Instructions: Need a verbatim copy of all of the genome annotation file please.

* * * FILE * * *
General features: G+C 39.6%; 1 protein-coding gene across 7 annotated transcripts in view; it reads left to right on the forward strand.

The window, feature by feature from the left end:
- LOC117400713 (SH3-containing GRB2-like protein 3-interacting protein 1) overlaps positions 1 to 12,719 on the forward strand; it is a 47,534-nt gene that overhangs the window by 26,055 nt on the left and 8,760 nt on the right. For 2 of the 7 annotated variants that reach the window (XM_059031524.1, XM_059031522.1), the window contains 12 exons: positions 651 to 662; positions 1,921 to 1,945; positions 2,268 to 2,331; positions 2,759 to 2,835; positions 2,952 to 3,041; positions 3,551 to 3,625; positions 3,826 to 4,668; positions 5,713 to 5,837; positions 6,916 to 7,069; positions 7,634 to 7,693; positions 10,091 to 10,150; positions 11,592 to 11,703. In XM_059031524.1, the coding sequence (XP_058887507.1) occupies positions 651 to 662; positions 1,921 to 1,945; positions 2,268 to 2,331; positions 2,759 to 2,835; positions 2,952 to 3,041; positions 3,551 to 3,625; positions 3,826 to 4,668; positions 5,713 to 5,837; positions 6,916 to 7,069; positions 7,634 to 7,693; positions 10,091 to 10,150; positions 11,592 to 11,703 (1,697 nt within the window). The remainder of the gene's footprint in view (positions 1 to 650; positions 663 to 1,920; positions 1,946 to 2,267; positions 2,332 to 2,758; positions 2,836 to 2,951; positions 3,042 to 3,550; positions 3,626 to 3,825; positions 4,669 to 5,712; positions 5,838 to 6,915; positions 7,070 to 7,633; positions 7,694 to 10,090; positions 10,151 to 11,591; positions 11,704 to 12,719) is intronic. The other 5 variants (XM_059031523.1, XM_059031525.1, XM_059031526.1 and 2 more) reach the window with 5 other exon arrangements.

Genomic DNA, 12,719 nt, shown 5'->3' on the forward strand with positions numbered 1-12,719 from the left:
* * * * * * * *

General features: G+C 39.6%; 1 protein-coding gene across 7 annotated transcripts in view; it reads left to right on the forward strand.

The window, feature by feature from the left end:
- LOC117400713 (SH3-containing GRB2-like protein 3-interacting protein 1) overlaps positions 1 to 12,719 on the forward strand; it is a 47,534-nt gene that overhangs the window by 26,055 nt on the left and 8,760 nt on the right. For 2 of the 7 annotated variants that reach the window (XM_059031524.1, XM_059031522.1), the window contains 12 exons: positions 651 to 662; positions 1,921 to 1,945; positions 2,268 to 2,331; positions 2,759 to 2,835; positions 2,952 to 3,041; positions 3,551 to 3,625; positions 3,826 to 4,668; positions 5,713 to 5,837; positions 6,916 to 7,069; positions 7,634 to 7,693; positions 10,091 to 10,150; positions 11,592 to 11,703. In XM_059031524.1, the coding sequence (XP_058887507.1) occupies positions 651 to 662; positions 1,921 to 1,945; positions 2,268 to 2,331; positions 2,759 to 2,835; positions 2,952 to 3,041; positions 3,551 to 3,625; positions 3,826 to 4,668; positions 5,713 to 5,837; positions 6,916 to 7,069; positions 7,634 to 7,693; positions 10,091 to 10,150; positions 11,592 to 11,703 (1,697 nt within the window). The remainder of the gene's footprint in view (positions 1 to 650; positions 663 to 1,920; positions 1,946 to 2,267; positions 2,332 to 2,758; positions 2,836 to 2,951; positions 3,042 to 3,550; positions 3,626 to 3,825; positions 4,669 to 5,712; positions 5,838 to 6,915; positions 7,070 to 7,633; positions 7,694 to 10,090; positions 10,151 to 11,591; positions 11,704 to 12,719) is intronic. The other 5 variants (XM_059031523.1, XM_059031525.1, XM_059031526.1 and 2 more) reach the window with 5 other exon arrangements.

Genomic DNA, 12,719 nt, shown 5'->3' on the forward strand with positions numbered 1-12,719 from the left: